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Dear learners, there are different types of listening. The most common ones are:

1.      Content listening-the goal is to understand and retain information imparted by the speaker.
2.      Critical listening-the goal is to evaluate the message, at several levels: the logic of argument, strength of the evidence, and validity of the conclusions, the implications of the message for you or your organization.
3.      Active/empathic listening-the goal is to understand the speaker’s feelings, needs and wants so that you can appreciate his/her points of view regardless of whether you share that perspective.

Employing an active listening strategy, one would respond to the emotional content of the message. For example, one could respond to the feeling behind what was said by saying something like, “It sounds as if you’re not happy with the food here,” or “You must be upset about something.”

A second aspect of active listening is feedback. Within this listening strategy, one is making statements that confirm that you are listening and encouraging the speaker to go on. Feedback is an excellent way to confirm that the information you are receiving is an accurate representation of what the sender of the information is intending for you to receive.

Some useful phrases for building understanding and receiving feedback are:
“You seem really...” (Identify the feeling);
“From your point of view...”
“If I understand what you’re saying...”
 “I’m not sure I understood you, you mean...”
“How do you feel about ...?”
“Do you mean ...?”

8.5 Causes of poor listening

Dear students, can you list the factors that affect the listening?

Dear learners, now look at the list of factors that causes poor listening and create a lot of problems in our day to day activities and relationship with other individuals.

  1. External destructions
  2. Prejudice against the speaker
  3. Thinking speed
  4. Premature evaluation
  5. Semantic stereotypes
  6. Delivery

8.6 Checklist for improved listening

In order to improve the listening skill, follow the following checklists.
1.      Get prepared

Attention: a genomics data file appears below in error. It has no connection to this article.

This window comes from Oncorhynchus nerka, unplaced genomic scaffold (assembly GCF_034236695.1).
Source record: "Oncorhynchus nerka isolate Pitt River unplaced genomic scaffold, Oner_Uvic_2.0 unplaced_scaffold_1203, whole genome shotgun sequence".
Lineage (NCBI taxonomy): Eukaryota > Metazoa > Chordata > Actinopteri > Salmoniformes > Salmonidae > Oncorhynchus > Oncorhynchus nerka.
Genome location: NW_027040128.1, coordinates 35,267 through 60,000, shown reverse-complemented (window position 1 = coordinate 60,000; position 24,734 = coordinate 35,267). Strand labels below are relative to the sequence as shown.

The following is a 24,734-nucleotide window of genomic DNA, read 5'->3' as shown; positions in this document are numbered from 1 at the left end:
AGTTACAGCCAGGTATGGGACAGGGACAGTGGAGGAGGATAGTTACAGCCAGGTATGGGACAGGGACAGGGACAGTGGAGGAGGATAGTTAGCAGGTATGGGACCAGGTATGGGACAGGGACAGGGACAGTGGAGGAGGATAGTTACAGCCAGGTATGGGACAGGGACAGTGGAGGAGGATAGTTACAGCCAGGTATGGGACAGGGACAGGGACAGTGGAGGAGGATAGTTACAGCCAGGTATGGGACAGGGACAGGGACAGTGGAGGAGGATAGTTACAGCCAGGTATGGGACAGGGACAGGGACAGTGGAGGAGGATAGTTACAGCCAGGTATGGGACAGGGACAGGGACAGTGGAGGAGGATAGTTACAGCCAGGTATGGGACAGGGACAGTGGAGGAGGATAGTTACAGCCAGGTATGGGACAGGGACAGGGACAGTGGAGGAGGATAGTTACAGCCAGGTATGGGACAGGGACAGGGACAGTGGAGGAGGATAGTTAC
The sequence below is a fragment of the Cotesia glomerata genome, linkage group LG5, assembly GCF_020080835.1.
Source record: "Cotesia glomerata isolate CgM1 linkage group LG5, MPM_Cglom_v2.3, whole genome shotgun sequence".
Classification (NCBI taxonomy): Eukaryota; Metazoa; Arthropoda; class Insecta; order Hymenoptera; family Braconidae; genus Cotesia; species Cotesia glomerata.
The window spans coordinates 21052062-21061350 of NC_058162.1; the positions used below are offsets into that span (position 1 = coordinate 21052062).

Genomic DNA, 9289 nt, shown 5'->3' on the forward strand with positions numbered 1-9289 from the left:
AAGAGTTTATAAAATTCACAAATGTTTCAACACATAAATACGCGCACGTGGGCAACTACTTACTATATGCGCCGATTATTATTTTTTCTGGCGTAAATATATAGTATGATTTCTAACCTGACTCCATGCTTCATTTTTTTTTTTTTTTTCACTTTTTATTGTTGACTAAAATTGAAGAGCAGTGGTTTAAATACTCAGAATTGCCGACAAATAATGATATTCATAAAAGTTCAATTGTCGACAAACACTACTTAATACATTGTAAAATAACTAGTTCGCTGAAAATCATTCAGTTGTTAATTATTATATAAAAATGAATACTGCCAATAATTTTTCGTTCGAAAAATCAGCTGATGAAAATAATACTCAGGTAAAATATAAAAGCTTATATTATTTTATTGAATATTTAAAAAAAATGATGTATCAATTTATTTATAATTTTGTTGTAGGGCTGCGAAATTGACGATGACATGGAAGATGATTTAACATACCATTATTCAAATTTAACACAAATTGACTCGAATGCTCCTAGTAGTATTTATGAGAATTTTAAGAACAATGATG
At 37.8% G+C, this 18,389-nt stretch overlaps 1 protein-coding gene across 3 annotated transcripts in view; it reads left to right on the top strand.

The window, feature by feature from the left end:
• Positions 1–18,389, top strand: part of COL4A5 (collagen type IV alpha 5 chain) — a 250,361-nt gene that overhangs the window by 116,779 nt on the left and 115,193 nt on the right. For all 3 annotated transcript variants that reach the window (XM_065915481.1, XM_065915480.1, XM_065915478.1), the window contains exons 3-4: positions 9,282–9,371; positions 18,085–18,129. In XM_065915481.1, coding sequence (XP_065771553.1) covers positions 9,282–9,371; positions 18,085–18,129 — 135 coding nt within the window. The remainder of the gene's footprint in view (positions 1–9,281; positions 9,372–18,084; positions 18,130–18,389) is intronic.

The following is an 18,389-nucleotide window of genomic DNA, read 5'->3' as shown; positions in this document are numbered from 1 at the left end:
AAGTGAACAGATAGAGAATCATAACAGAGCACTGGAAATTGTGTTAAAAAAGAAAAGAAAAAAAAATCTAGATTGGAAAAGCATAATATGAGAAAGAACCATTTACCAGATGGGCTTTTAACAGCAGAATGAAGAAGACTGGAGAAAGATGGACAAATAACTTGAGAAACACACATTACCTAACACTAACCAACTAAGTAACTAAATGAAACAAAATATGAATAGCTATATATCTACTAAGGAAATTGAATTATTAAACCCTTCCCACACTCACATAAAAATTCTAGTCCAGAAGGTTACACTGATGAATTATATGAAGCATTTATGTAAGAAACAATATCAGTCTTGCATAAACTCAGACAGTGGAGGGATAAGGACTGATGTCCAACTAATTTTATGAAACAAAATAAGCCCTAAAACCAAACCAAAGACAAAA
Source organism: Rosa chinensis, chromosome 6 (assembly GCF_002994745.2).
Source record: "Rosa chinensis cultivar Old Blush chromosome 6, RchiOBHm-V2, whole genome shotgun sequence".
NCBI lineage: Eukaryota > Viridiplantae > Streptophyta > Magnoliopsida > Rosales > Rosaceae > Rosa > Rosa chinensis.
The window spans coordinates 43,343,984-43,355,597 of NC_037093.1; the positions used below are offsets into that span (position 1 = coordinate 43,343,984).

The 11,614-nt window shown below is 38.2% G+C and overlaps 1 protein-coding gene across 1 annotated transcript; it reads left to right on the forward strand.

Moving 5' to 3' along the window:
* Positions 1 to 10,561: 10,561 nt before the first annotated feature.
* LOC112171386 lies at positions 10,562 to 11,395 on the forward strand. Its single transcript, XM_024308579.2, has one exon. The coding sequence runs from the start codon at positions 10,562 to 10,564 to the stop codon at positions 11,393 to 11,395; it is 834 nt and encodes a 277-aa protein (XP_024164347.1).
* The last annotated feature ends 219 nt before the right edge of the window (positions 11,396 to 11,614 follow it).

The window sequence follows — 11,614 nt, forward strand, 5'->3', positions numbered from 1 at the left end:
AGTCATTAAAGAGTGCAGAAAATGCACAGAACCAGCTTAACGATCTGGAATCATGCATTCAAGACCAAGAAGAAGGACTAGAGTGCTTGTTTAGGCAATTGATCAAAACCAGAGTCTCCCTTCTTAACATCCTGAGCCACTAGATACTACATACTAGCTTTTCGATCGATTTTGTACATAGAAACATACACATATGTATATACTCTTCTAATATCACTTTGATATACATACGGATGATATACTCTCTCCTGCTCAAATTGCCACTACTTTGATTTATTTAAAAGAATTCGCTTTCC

2.      Accent the positive
3.      Listen to understand, not refute
4.      Focus your attention
5.      Concentrate on context
6.      Take notes summarize and evaluate
7.      Listen with purpose

Activity 8.1
1.      List and briefly describe the listening process.
2.      List three forms of listening, and indicate the goals of each. 
3.      What do you think are the causes of poor listening?

 8.7 Summary

What is verbalized in communication is only one side of the coin. The other side is listening. You will experience many rewards from developing this skill as well as obtain better information on which to judge situations.

Active listening is the act of hearing and responding both to the content and to the feeling of what is being said. Words are often a cover up of what people feel. Most of us have learned to use words to protect ourselves. It is advisable to learn to listen for the feelings that are behind those words.

For example, in the statement: “I don’t want my dinner,” the content is simply the information stated about the speaker not wanting dinner. The feeling could be that the speaker is not happy about something, dislikes the food, or wishes to register a protest about something by not eating dinner.

Active listening is a very effective communication tool, especially when you are trying to clarify a complaint. This listening strategy is especially helpful when you wish to convey that you are interested in what is being said, or to show that you understand what the other person is saying and feeling (not necessarily that you agree but that you hear and understand). This can also help the speaker to explore all angles and come up with his own answers, and encourage the other person to keep talking.




8.8 Checklist

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